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Recently cataloged:
cover of Mapa de la Isla de Cuba y Plano de la Habana
 
Mapa de la Isla de Cuba y plano de la Habana published in 1853 by B. May y Ca.
 
The original brown cloth binding holds two maps, one of the entire island and one of the city of Havana. The maps themselves are quite brittle, with tears along the folds, so I used extra care when cataloging them. While this is a published item, and therefore not unique¹, the library’s fabulous Digital Programs department agreed that, for preservation purposes, this would be a good candidate for digitization. You can now explore all the details of the maps here on ACDC with no fear of causing further harm to the original.
 

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Daguerreotype of Charles Thompson by Chandler Seaver, Jr., of Boston, ca 1855

Daguerreotype of Charles Thompson by Chandler Seaver, Jr., of Boston, ca 1855

Charles Thompson, custodian at Amherst College for more than 40 years in the second half of the 19th century – do you know him?  Have you seen photographs of him before, perhaps in an old Olio yearbook?  For over 40 years Amherst students graduated and left town with a photograph of Charles Thompson in their copies of the yearbook.  Thompson was deeply connected with the College, and with the students’ experience of it, and there is no doubt that those who knew him remembered him fondly.

Most of what we know about Thompson’s life comes from a volume written to raise money for Thompson’s old age by President William Augustus Stearns’ daughter Abigail Eloise LeeI’ve looked at the book many times over the years, both for the purpose of learning about Thompson’s life and to find details about the College and town during those days.  Recently I looked at it again and this time I happened to focus on a passage in which Lee mentions Thompson’s experiences as a sailor.  I’d never noticed this information enough to wonder about it, but this time I did.

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1830-Tyler-Wm-1837-Jan-30-p4-to-bro-Wellington-env

An old letter is like a present.  Its handwriting is the wrapping paper: before you can see or know the present, you have to unwrap it.  The present may be lousy, something you’ll quickly forget.  Or it might be something you keep, something you take with you, maybe even something that changes your life.  But you’ll never know until you unwrap it.

Sometimes a present is for sharing, like the one-pound chocolate bar in your colleague’s desk drawer.  I recently unwrapped such a present –a letter full of delicious nuggets — and want to share it with you because it has lingered in my mind ever since I first read it.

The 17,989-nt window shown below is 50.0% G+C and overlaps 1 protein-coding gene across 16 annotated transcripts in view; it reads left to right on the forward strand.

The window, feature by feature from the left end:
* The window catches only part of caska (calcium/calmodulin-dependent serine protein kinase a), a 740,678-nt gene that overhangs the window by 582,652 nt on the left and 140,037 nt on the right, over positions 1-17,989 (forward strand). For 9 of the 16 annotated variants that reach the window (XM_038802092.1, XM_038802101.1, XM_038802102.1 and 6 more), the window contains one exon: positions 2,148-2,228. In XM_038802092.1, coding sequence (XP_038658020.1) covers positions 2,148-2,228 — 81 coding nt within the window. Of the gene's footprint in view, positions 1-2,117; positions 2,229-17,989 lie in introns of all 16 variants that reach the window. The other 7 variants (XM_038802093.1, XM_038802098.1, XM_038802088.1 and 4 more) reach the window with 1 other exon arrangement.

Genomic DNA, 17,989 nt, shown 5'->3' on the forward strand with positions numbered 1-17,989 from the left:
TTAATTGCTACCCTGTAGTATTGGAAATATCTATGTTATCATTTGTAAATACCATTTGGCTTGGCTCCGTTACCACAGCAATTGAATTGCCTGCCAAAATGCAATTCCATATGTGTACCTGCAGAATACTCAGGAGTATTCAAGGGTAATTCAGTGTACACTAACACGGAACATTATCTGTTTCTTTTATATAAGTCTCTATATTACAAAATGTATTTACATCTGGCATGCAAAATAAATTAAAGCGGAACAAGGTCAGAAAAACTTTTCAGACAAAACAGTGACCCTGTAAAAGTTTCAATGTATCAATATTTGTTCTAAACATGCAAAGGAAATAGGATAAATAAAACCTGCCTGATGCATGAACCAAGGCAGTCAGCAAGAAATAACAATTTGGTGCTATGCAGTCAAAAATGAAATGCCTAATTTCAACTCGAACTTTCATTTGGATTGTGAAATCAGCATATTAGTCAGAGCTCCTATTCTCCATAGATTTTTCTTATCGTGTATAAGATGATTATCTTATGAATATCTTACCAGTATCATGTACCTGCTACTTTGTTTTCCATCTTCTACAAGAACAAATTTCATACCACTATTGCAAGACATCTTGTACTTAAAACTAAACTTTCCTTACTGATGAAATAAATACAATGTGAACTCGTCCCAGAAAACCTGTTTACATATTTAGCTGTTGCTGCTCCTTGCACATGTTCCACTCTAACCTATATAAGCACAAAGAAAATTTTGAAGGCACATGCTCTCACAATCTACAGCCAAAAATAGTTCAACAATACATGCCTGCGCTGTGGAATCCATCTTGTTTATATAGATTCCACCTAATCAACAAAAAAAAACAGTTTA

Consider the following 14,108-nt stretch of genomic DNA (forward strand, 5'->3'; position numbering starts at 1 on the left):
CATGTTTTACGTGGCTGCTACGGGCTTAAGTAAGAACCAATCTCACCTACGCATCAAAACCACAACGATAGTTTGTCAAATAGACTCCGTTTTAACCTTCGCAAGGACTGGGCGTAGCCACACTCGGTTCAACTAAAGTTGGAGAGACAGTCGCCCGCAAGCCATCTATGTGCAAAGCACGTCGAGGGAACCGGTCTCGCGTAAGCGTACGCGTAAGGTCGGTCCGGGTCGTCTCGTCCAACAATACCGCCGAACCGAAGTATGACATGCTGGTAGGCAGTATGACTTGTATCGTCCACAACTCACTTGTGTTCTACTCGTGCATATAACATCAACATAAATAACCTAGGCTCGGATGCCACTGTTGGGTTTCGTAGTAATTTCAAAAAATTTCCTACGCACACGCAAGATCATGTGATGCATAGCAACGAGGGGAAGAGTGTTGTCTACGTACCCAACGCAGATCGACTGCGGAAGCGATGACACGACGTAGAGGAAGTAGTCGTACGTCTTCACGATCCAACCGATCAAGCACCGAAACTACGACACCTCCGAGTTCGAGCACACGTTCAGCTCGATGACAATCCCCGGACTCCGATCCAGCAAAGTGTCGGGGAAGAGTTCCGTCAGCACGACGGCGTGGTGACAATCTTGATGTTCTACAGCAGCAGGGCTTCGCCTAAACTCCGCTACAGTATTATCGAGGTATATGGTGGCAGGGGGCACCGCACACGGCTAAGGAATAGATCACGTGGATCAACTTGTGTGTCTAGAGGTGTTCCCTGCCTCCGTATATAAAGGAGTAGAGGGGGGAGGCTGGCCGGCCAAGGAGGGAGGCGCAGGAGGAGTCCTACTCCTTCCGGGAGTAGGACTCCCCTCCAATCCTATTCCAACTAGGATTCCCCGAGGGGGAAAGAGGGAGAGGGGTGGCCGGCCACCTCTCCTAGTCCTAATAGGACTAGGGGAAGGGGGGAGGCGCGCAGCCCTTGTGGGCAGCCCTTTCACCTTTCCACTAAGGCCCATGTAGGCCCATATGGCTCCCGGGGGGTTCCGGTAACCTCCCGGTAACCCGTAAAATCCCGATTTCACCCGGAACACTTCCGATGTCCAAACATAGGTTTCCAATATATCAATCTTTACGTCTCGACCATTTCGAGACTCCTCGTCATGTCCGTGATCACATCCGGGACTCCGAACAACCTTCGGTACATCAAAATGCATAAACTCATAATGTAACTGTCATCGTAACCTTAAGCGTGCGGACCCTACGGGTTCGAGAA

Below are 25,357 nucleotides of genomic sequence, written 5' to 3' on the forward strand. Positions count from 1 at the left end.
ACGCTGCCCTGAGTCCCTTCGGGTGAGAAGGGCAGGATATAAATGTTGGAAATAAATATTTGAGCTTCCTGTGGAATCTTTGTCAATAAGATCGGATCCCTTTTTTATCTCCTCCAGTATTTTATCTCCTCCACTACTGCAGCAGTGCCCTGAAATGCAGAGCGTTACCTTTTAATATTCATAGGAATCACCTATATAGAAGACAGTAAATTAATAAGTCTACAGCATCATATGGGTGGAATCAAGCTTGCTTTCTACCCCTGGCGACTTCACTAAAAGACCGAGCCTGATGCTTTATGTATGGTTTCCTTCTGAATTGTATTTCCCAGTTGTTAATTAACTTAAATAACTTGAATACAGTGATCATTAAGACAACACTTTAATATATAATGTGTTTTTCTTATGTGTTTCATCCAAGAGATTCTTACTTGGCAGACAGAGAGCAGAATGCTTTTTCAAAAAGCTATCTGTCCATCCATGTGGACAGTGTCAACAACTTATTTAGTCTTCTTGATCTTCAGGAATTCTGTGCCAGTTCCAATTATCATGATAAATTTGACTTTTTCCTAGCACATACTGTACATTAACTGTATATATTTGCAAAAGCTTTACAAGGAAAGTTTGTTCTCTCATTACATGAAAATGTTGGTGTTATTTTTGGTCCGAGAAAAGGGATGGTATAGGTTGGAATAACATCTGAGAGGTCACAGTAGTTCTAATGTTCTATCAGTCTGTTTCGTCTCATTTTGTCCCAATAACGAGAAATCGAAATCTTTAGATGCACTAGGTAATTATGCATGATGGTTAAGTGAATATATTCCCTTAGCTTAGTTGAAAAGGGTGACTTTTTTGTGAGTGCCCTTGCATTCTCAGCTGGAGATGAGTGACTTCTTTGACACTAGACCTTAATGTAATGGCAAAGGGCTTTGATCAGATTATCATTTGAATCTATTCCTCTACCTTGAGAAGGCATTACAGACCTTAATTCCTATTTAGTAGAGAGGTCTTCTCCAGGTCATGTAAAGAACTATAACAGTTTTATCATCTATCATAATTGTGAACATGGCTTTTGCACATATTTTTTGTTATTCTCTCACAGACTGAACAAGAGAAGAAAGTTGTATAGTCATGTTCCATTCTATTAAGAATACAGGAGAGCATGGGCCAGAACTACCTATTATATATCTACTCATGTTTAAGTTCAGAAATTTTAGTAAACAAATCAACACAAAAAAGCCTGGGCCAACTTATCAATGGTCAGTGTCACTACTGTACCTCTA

Tyler-WS-fr-autobio-ca1840The letter is from William Seymour Tyler, Class of 1830, to his brother Wellington Hart Tyler, Class of 1831.  The letter is dated January 30, 1837, when both men were in their mid-twenties.  Wellington (apparently nicknamed “Edward”) was principal at an academy in Manlius, New York, while William was at Amherst College teaching Latin and Greek and heading into his glory days as the man whose tardiness inspired the founding of the Philopogonian Society. We often think of Edward Hitchcock, professor and president, as the emblem of early Amherst College, but Tyler was here just as long and served just as devotedly. His “History of Amherst College” continues to be a very valuable, reliable resource, and he was the author of other, more modest works, including the nicely named “Why Sit Ye Here Idle?” (more…)

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What’s up with this letter?  For years it’s been lying around in a drawer flaunting its sketches in a come-hither way sure to grab my attention.

Kellogg-HC-to-Wm-Kellogg-1845-Aug-23-300dpi-pg1-4-smKellogg-HC-to-Wm-Kellogg-1845-Aug-23-300dpi-pg2-3-sm

Despite my tendency to swoon at the sight of old paper with writing on it, it was always immediately obvious that it would take some effort to figure out what was going on in this one. Passing glances at the text didn’t illuminate the subject matter in a way that attracted a longer gaze, and fact that the writing laces around and through and between the sketches (kind of like this post) added to the effort required to read it. It was also clear that the writer meant to be entertaining, so a reader would have to catch up with a sense of humor that might belong to another age. (more…)